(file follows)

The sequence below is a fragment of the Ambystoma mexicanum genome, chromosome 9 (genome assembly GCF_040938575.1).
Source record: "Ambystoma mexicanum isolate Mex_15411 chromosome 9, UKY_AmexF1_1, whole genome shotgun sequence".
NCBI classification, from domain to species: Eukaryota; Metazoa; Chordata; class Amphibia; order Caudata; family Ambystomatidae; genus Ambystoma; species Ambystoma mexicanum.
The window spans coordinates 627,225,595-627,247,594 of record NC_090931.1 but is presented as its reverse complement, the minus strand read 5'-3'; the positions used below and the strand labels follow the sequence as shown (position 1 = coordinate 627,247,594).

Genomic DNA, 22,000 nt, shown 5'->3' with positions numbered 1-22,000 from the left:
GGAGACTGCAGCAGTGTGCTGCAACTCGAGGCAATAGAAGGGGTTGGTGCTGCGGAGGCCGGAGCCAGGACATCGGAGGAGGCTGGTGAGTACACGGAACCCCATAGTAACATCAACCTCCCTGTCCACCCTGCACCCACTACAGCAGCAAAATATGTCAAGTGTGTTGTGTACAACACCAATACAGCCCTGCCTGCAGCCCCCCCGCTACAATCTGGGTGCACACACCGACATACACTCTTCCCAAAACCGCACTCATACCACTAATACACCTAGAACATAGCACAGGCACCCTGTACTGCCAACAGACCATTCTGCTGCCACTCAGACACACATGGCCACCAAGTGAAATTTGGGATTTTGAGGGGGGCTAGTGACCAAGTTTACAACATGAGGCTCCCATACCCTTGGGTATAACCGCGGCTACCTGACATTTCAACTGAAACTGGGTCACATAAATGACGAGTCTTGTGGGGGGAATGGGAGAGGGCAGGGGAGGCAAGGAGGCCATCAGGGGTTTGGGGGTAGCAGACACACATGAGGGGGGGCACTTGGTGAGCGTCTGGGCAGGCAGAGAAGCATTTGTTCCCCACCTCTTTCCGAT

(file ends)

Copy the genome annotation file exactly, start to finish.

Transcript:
The sequence below is a fragment of the Ambystoma mexicanum genome, chromosome 9 (genome assembly GCF_040938575.1).
Source record: "Ambystoma mexicanum isolate Mex_15411 chromosome 9, UKY_AmexF1_1, whole genome shotgun sequence".
NCBI classification, from domain to species: Eukaryota; Metazoa; Chordata; class Amphibia; order Caudata; family Ambystomatidae; genus Ambystoma; species Ambystoma mexicanum.
The window spans coordinates 627,225,595-627,247,594 of record NC_090931.1 but is presented as its reverse complement, the minus strand read 5'-3'; the positions used below and the strand labels follow the sequence as shown (position 1 = coordinate 627,247,594).

Genomic DNA, 22,000 nt, shown 5'->3' with positions numbered 1-22,000 from the left:
GGAGACTGCAGCAGTGTGCTGCAACTCGAGGCAATAGAAGGGGTTGGTGCTGCGGAGGCCGGAGCCAGGACATCGGAGGAGGCTGGTGAGTACACGGAACCCCATAGTAACATCAACCTCCCTGTCCACCCTGCACCCACTACAGCAGCAAAATATGTCAAGTGTGTTGTGTACAACACCAATACAGCCCTGCCTGCAGCCCCCCCGCTACAATCTGGGTGCACACACCGACATACACTCTTCCCAAAACCGCACTCATACCACTAATACACCTAGAACATAGCACAGGCACCCTGTACTGCCAACAGACCATTCTGCTGCCACTCAGACACACATGGCCACCAAGTGAAATTTGGGATTTTGAGGGGGGCTAGTGACCAAGTTTACAACATGAGGCTCCCATACCCTTGGGTATAACCGCGGCTACCTGACATTTCAACTGAAACTGGGTCACATAAATGACGAGTCTTGTGGGGGGAATGGGAGAGGGCAGGGGAGGCAAGGAGGCCATCAGGGGTTTGGGGGTAGCAGACACACATGAGGGGGGGCACTTGGTGAGCGTCTGGGCAGGCAGAGAAGCATTTGTTCCCCACCTCTTTCCGAT